Dr. Bruce Weaver has a personal definition of the word “neighbor,” and it extends far beyond the boundaries of his Lakewood home.
“After I retired in 1991, I was appointed interim director of United Methodist Committee On Relief (UMCOR) traveling all over the world implementing disaster relief,” says Weaver. “It was while serving at UMCOR that I led the United Methodist Church into Russia delivering much needed aid.”
Within another year, Weaver was serving as director of the Russia Initiative Program (RIP), a direct extension of serving with UMCOR. “We have established 70 churches since 1992 and a United Methodist Seminary as well,” he says.
For eight years now, hundreds of Methodists throughout America have had personal interaction with Russians providing humanitarian aid. People helping people. And all the while getting to know and love those across the world as they traveled to help deliver supplies and build churches — or host visitors in their homes.
The latter development came about after RIP participants heard a stirring speech by Dr. James H. Billington, the Librarian of Congress. The premiere Russian scholar so eloquently described what it would be like to bring young Russian political leaders to America — to provide them with an opportunity to see democracy in action — to give them direct communication with Americans, that the audience was moved to tears and a standing ovation.
The unprecedented program came to be known as the Russian Leadership Program (RLP), and is sponsored by the Library of Congress and implemented through the United Methodist Church’s General Board of Global Ministries. What resulted was an unforgettable summer of international exchange.
It was the well-established personal contact that the United Methodist Church had in Russia that gave it the resources to host families and share their American homes with the Russian visitors in the summer of 1999. Once Billington received the grant money from Congress, the program was off and running. Dr. Weaver knew that his home office would not be sufficient for the job and he called on his long-time friend and neighbor Rev. Bill Matthews to help set up the new office.
Matthews too was no stranger to the Russian culture; he had led several groups to Russia while serving as communications director of Perkins School of Theology at SMU and had also served on the mission field when he and his family were in the Philippines and Fiji from 1964 to 1973.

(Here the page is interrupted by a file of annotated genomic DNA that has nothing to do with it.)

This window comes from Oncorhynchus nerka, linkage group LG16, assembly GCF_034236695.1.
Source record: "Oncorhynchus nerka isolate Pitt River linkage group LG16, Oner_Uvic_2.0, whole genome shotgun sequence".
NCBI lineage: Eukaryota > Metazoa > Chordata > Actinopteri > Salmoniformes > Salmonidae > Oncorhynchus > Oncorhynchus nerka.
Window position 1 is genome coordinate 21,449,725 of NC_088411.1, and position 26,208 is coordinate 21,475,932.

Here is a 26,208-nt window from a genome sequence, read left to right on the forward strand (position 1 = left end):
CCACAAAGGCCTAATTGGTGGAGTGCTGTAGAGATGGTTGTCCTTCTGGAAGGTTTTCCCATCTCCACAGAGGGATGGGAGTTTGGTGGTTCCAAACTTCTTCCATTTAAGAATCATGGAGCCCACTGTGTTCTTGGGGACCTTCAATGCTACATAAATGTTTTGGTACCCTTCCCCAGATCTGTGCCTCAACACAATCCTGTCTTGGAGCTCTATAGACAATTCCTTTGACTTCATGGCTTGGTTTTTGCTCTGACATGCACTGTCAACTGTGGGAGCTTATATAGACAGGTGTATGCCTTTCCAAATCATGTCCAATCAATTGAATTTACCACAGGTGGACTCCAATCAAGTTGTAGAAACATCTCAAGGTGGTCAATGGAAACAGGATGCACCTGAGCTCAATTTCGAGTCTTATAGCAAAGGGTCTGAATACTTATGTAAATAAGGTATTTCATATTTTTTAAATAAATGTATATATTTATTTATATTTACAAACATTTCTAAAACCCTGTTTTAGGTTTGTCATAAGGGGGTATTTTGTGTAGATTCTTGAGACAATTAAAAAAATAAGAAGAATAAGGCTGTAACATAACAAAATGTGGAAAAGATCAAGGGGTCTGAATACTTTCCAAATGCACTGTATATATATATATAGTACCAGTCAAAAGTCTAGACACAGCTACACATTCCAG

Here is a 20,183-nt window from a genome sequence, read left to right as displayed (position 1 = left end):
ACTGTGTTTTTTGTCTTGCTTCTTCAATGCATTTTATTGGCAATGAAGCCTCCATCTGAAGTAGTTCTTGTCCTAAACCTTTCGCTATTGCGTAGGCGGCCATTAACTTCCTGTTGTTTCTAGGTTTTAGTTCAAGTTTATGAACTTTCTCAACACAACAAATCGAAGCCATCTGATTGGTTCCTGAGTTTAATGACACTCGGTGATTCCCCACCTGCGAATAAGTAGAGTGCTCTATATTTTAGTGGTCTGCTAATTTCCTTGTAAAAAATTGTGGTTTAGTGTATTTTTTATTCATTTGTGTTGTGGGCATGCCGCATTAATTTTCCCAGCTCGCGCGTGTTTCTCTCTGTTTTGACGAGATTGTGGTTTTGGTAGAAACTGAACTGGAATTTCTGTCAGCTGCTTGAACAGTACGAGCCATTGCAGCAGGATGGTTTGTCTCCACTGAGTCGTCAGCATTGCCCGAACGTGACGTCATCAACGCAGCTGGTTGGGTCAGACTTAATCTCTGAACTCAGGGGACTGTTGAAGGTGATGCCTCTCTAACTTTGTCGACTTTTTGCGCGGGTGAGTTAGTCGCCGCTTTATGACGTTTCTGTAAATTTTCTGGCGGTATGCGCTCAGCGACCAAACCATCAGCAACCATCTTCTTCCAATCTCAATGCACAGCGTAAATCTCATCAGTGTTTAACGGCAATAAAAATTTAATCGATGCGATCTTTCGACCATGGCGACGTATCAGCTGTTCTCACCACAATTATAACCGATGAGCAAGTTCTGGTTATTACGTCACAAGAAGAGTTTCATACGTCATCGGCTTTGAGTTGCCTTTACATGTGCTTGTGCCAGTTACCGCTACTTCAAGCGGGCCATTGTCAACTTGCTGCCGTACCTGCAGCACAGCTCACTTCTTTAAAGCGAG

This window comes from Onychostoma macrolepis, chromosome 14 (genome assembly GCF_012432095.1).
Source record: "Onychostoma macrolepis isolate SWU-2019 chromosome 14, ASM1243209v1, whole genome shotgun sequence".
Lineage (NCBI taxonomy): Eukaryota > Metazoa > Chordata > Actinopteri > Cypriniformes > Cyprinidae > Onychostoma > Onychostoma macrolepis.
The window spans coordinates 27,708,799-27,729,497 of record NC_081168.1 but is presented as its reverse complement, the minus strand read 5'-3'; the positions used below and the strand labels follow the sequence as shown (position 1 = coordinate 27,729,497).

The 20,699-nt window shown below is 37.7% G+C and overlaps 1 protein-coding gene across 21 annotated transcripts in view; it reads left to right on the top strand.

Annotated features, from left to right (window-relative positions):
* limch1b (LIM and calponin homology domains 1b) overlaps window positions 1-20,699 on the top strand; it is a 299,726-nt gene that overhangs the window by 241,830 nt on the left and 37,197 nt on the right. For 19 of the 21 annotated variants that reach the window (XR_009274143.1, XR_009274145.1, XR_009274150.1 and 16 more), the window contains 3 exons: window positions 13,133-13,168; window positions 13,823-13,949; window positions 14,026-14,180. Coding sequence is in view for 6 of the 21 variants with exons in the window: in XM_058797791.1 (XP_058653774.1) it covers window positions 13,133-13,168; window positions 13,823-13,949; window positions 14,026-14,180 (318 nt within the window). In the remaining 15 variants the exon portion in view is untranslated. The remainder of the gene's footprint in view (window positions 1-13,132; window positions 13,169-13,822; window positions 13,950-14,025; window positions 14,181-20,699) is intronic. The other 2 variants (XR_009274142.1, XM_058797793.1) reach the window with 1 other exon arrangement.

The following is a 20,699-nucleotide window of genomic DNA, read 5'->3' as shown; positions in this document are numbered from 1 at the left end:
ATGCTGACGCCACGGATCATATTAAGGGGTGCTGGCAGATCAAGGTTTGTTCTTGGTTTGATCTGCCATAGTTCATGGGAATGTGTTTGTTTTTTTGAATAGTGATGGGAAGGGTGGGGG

“In 1997, I was on special assignment by the Church to once again do mission work. I began helping Dr. Weaver at that time before I officially retired,” says Rev. Matthews. “I was at the consultation where Dr. Billington spoke and was moved as well. When his grand design came to fruition, Dr. Weaver asked me: What are you doing next summer?”
Matthews hired another neighbor, Ilona O’Brien, to run the new office. To say the rest is history would better be said that the rest will affect history.
O’Brien, who is now on staff full time with the Russia Initiative Program, is “nowhere near retirement.” A life-long Dallasite and graduate of Hillcrest High School and SMU, she has lived in east Dallas for over 30 years.
“These programs bless everyone who participate,” says O’Brien. “Those who hosted the Russian visitors last year have made lifelong friends and opened up sensitivity between each other. Even the American children became involved.”
“Every Russian evaluated the program and, based on the feedback from the Library of Congress, there was an overwhelming sense of a positive experience from the Russian visitors,” says Dr. Weaver. He continues, “The personal interaction between the Russians and Americans last summer and over the last eight years has established lifelong friendships. This is the heart of the program, and the personal interaction is what made the RLP click so well.”
Last summer, the group successfully recruited over 700 host families, coordinated thousands of plane flights across America, and interviewed every group who participated — ending with a resounding desire to do it all again this summer.
“This year, there is a strong effort on the part of the Library of Congress to focus on the interest of the Russian visitors so they will be matched with American counterparts,” says Matthews. “This begins with the recruitment of the host families. We will all work together to link them together with commonality. This should strengthen their experience.”
Dr. Weaver is often asked why the United Methodist Church gets involved in working with governments. He says: “When it is no longer difficult for people to get to know each other and love each other, they don’t let governments build weapons to destroy each other.”
If you are interested in either the Russia Initiative Program or the Russian Leadership Program call 214-273-0262.